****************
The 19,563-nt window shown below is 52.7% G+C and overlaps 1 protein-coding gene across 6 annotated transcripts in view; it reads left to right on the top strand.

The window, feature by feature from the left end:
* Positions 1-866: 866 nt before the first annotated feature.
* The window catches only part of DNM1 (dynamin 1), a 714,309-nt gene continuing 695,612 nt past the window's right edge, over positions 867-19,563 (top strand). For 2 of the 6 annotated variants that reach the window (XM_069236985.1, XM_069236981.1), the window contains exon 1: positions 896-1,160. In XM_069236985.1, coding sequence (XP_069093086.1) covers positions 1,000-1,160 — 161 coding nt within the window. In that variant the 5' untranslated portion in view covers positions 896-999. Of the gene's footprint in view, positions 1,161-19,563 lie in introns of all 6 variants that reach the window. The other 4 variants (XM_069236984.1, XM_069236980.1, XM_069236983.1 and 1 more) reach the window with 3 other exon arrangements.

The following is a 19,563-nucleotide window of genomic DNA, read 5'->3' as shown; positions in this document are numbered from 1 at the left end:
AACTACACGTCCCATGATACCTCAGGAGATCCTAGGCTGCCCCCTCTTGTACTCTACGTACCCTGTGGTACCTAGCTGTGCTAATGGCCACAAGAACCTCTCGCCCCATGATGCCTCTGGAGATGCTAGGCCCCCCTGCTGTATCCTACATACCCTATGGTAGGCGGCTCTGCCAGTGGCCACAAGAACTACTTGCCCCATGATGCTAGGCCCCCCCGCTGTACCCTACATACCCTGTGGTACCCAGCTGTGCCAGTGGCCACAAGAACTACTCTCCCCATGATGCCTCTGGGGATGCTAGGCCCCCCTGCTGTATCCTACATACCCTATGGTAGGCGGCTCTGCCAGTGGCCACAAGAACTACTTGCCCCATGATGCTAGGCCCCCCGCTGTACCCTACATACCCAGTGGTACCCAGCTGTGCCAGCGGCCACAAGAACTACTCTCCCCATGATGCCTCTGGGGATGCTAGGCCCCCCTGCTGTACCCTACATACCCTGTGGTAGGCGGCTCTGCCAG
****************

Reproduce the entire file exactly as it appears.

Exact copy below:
The 19,563-nt window shown below is 52.7% G+C and overlaps 1 protein-coding gene across 6 annotated transcripts in view; it reads left to right on the top strand.

The window, feature by feature from the left end:
* Positions 1-866: 866 nt before the first annotated feature.
* The window catches only part of DNM1 (dynamin 1), a 714,309-nt gene continuing 695,612 nt past the window's right edge, over positions 867-19,563 (top strand). For 2 of the 6 annotated variants that reach the window (XM_069236985.1, XM_069236981.1), the window contains exon 1: positions 896-1,160. In XM_069236985.1, coding sequence (XP_069093086.1) covers positions 1,000-1,160 — 161 coding nt within the window. In that variant the 5' untranslated portion in view covers positions 896-999. Of the gene's footprint in view, positions 1,161-19,563 lie in introns of all 6 variants that reach the window. The other 4 variants (XM_069236984.1, XM_069236980.1, XM_069236983.1 and 1 more) reach the window with 3 other exon arrangements.

The following is a 19,563-nucleotide window of genomic DNA, read 5'->3' as shown; positions in this document are numbered from 1 at the left end:
AACTACACGTCCCATGATACCTCAGGAGATCCTAGGCTGCCCCCTCTTGTACTCTACGTACCCTGTGGTACCTAGCTGTGCTAATGGCCACAAGAACCTCTCGCCCCATGATGCCTCTGGAGATGCTAGGCCCCCCTGCTGTATCCTACATACCCTATGGTAGGCGGCTCTGCCAGTGGCCACAAGAACTACTTGCCCCATGATGCTAGGCCCCCCCGCTGTACCCTACATACCCTGTGGTACCCAGCTGTGCCAGTGGCCACAAGAACTACTCTCCCCATGATGCCTCTGGGGATGCTAGGCCCCCCTGCTGTATCCTACATACCCTATGGTAGGCGGCTCTGCCAGTGGCCACAAGAACTACTTGCCCCATGATGCTAGGCCCCCCGCTGTACCCTACATACCCAGTGGTACCCAGCTGTGCCAGCGGCCACAAGAACTACTCTCCCCATGATGCCTCTGGGGATGCTAGGCCCCCCTGCTGTACCCTACATACCCTGTGGTAGGCGGCTCTGCCAG